Making the Cut: Centennial of Seattle’s Ship Canal

A continual passage of boats of all sizes traveled through the Ballard Locks on SeaFair weekend 2016.

A continual passage of boats of all sizes traveled through the Ballard Locks on SeaFair weekend 2016.

Seattle’s Ship Canal crosses the city like a waistline, joining the freshwater Lake Washington to the waters of Puget Sound and the Pacific Ocean beyond.  The building of the Ship Canal was one of the biggest events in the history and development of Seattle, creating economic opportunities and advantages for maritime and for industries of all kinds.

This 2016-2017 centennial year of the Lake Washington Ship Canal and the Hiram M. Chittenden Locks (Ballard Locks) is being celebrated with a wonderful series of events and historic research projects.  A special website, Making the Cut, features all the historic info and event announcements commemorating the Ship Canal a century after it was completed.

Continue reading

Posted in Events and holidays | Tagged , , , | 3 Comments

Looking, Listening, Birding

Northeast Seattle has wonderful natural areas where you may see birds and other wildlife, including Magnuson Park on Lake Washington, Meadowbrook Pond at NE 107th Street on the east side of 35th Ave NE, and the Union Bay Natural Area.  While the trails in the UBNA are currently closed for construction, another good option for birdwatching is on the adjacent Yesler Swamp Trail which also looks out over Union Bay.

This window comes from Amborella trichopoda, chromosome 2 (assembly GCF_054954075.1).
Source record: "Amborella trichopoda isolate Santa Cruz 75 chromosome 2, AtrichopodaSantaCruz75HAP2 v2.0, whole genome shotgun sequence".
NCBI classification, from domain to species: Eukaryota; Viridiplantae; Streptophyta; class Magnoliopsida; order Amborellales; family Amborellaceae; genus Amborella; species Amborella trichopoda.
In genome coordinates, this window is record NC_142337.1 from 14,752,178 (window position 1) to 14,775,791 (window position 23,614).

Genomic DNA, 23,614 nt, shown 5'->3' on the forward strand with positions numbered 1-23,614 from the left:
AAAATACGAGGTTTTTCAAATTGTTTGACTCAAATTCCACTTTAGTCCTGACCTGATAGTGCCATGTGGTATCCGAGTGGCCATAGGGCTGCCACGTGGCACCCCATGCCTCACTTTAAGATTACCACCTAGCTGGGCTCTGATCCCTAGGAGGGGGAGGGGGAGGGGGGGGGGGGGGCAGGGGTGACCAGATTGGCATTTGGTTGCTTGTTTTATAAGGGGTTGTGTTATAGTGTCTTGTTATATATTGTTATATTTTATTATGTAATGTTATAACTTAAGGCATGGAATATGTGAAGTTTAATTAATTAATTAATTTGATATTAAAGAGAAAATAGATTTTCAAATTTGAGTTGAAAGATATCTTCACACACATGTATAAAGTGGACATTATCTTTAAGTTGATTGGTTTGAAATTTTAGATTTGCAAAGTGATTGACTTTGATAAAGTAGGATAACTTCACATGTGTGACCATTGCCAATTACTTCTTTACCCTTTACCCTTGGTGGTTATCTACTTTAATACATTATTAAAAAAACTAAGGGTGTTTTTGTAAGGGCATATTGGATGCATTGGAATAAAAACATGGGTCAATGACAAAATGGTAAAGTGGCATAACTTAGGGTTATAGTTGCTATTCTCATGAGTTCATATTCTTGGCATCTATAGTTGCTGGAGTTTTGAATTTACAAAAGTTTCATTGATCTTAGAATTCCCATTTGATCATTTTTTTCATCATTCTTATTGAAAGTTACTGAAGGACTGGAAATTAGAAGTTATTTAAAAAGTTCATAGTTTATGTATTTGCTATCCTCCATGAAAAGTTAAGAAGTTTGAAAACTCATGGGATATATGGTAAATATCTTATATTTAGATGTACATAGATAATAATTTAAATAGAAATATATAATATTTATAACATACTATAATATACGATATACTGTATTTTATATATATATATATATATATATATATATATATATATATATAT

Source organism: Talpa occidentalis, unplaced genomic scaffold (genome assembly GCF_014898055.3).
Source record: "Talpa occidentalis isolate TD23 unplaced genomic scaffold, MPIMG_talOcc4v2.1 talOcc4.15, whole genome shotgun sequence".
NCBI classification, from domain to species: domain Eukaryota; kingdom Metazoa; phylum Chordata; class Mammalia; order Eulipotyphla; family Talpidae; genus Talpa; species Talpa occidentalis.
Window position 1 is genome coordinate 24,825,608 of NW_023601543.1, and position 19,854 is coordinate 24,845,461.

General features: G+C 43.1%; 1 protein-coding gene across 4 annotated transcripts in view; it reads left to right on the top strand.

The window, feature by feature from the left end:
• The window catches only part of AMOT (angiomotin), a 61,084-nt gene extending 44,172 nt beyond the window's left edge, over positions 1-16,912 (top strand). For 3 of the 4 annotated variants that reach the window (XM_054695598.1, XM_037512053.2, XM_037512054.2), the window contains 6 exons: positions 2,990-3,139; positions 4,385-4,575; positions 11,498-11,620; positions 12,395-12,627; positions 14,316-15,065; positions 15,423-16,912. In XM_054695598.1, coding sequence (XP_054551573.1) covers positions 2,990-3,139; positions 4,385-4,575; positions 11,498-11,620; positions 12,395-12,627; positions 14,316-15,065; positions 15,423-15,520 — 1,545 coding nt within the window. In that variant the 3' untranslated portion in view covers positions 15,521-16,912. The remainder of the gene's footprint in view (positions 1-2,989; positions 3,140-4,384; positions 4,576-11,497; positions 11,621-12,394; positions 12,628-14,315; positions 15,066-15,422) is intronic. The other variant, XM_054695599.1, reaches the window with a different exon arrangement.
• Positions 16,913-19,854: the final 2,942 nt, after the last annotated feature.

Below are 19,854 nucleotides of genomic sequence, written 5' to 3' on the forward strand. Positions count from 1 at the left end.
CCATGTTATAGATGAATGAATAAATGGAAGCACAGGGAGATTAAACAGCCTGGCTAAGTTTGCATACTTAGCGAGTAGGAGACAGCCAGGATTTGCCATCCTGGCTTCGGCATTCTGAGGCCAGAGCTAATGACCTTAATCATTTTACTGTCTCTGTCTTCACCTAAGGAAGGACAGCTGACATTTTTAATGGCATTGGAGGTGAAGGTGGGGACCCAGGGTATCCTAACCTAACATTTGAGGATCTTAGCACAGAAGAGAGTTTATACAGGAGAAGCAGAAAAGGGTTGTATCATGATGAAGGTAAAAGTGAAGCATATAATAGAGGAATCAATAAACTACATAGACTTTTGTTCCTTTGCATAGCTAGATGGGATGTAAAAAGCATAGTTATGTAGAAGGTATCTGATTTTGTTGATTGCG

Continue reading

Posted in Nature and wildlife | Tagged , , , , | Leave a comment

Wedgwood’s Business District in 1958

Business WordCloudAll of the Wedgwood neighborhood came into the Seattle City Limits in 1954, and then all of Wedgwood’s businesses were listed in the Seattle City Directories.  The business listings are a fascinating look at the economics and lifestyle of the 1950s.

By way of contrast, a listing of the present-day businesses along 35th Ave NE shows the changes in economic conditions in Wedgwood over the decades and changes in the types of goods and services which are wanted.  The business listings are different now, but the buildings themselves are much the same, dating from the 1940s and 1950s during Wedgwood’s period of growth and development.

Continue reading

Posted in businesses | Tagged , , , , , | 1 Comment

Wedgwood: A Leafy Neighborhood

Wedgwoodians love their neighborhood trees.  In addition to nurturing the trees that we already have, Wedgwoodians are enthusiastic about planting even more trees.

Continue reading

Posted in trees | Tagged , , , , , | 2 Comments

Wedgwood’s Wildlife

Throughout northeast Seattle there are many ravines, big and small, with creeks running eastward down to their outlets at Lake Washington.  As can be seen throughout the city, there are possums, raccoon and coyotes living in Wedgwood’s ravines.   It has been rumored that deer live in the wooded ravines, as well.

Continue reading

Posted in Maple Creek ravine, Nature and wildlife | Tagged , , , , | 2 Comments

Original Resources, Real History

Have you heard of Frederich Drumpf, a German immigrant who operated a restaurant in Seattle in the 1890s?

Real historians use original documents and verify their sources, and in this essay by Seattle historian Rob Ketcherside, we see that getting at the truth about Mr. Drumpf required painstaking research.

Continue reading

Posted in Controversies, Immigrant heritage, Land records and surveys | Tagged , , | Leave a comment

BOOM: Changing Seattle

From July 7 through August 29, 2016, Seattle’s new Center for Architecture and Design will have an exhibit about the rapid changes we see around us in our neighborhoods with increasing density and new, unfamiliar architectural design.

Continue reading

Posted in Architecture | Tagged , , , , , | 1 Comment